Tending Florists and Horticulturists in Harsh Seasons
By JohnTaylor Wildfeuer
Planting and tending, trimming and arranging, it would be hard to imagine wanting a career working with nature without a love of working with one’s hands, but seeding the skills needed without time in the soil is a thorny endeavor.
In backyards, balconies, and window boxes across the Bay Area an increased interest in greening one’s thumb has brought color and a sense of consistency to budding home gardeners.
As a result, orchid specialist Tom Perlite is teaching his first course this semester to a class of students for whom, “This seems to be their first foray into horticulture.”
With restaurants and cafes cautiously reopening, the city may see a return to the often lavish and opulent bouquets local patrons had grown accustomed to before surviving the COVID-19 pandemic became all-consuming.
In light of this, the resurgent and ongoing need for florists and horticulturists seems inevitable, and so too the need for quality education on the subjects.
Within City College’s Environmental Horticulture and Floristry department there is no debate as to the importance of hands-on experience, of learning literally in the field, or in the greenhouse as the case may be.
Steven Brown, department chair, is determined to once again offer firsthand, tangible engagement, one of the first of many sacrifices to COVID-19 safety protocols.
“We are not really able to do a good job of training people to work in our industries without an in person learning experience,” Brown laments, noting that even when these offerings are once again permitted they “likely cannot be a part of consideration for one’s grade” due to the current inaccessibility of City College greenhouses to students.
Perlite adds, “the hands on experience is not there, which is a drag.”
This time of year students in the greenhouse production class would typically be rooted in a greenhouse designated for the annual crop of one thousand Poinsettias, planting and pinching over their ten-to-twelve week growing period.
Tom Perlite, who volunteered in the department for four years before becoming a City College instructor and has worked in the Orchid industry for ten times that length, mourns the loss of the tradition this fall.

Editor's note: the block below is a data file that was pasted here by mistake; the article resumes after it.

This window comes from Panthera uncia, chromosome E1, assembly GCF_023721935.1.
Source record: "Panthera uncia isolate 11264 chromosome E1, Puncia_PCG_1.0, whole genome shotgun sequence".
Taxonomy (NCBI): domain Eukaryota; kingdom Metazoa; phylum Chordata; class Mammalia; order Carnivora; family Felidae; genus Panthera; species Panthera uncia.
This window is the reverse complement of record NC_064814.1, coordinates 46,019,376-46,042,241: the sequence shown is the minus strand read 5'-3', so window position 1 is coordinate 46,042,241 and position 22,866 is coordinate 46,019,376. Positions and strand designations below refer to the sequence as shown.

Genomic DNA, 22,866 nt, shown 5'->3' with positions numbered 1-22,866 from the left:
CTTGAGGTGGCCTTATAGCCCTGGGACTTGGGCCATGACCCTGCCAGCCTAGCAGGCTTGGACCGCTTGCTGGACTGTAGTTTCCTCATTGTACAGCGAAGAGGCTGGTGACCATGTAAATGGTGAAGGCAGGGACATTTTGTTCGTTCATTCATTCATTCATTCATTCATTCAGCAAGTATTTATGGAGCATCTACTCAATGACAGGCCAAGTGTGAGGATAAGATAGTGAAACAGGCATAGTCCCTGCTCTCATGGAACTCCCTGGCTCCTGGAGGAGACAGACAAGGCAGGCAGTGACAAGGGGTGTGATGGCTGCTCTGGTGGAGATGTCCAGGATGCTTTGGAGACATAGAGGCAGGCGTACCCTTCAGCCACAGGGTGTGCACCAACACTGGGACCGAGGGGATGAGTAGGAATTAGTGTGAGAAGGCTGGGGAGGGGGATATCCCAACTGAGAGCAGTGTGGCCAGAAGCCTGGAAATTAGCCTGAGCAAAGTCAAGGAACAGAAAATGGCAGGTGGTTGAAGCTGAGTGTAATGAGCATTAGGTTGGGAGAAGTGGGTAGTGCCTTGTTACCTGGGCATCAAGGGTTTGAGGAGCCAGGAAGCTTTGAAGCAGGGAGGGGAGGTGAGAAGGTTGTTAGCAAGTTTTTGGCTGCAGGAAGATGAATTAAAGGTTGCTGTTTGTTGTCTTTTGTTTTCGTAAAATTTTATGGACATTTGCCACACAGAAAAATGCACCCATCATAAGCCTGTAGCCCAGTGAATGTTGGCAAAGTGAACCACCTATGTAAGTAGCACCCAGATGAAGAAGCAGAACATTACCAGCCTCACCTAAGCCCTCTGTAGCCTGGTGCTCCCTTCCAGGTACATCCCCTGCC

Perlite explains, “If you’re growing them for production or sale, you basically plant the cuttings at the end of August, and then they are harvested or sold right after Thanksgiving. So it’s perfect for the fall class.”
Thomas Wang, a fellow instructor in the department, feels similarly, and, with collaboration from others in the department, has made a herculean effort to meet students not only halfway, but the entire way if necessary to ensure that they have what they need to prepare themselves for work in the field.
“Throughout the semester we have had plant giveaways, plant drop-offs, outdoor consults, and walkabout gardening sessions in public spaces,” Wang recalls
Perlite and Wang, resolved to help students approximate the full and varied experience the department has provided in the past, set up at the Botanical Gardens with plants for students, and even “delivered a number of the plants to a number of students that were unable to meet,” says Perlite.
This, naturally, serves the students and the expressed need for tactile practice, but it is also a sort of adoption program for some of the many plants left to be tended by the department’s skeleton crew.
Brown matter-of-factly states, “We have no one to assist with the maintenance of the department. Most faculty are working from home, no lab-aid, no volunteers, just me and our nursery specialist and we are trying to keep our hours to a minimum.”
City College’s nursery specialist, Sungmun Ryu, manages the college’s lath house and three greenhouses as well as just about every living thing in and around them save orchids, from scores of donated plants to crops in the outdoor growing space. “She’s remarkable,” Perlite notes, “she does a great job.”
These outdoor spaces and others could make for a safe space in which to learn and grow, “when the education system is okay with us teaching small cohorts of maybe 8 people at a time in an outdoor setting,” Wang proposes. “We have suggested this numerous times,” he continues, “but still no go.”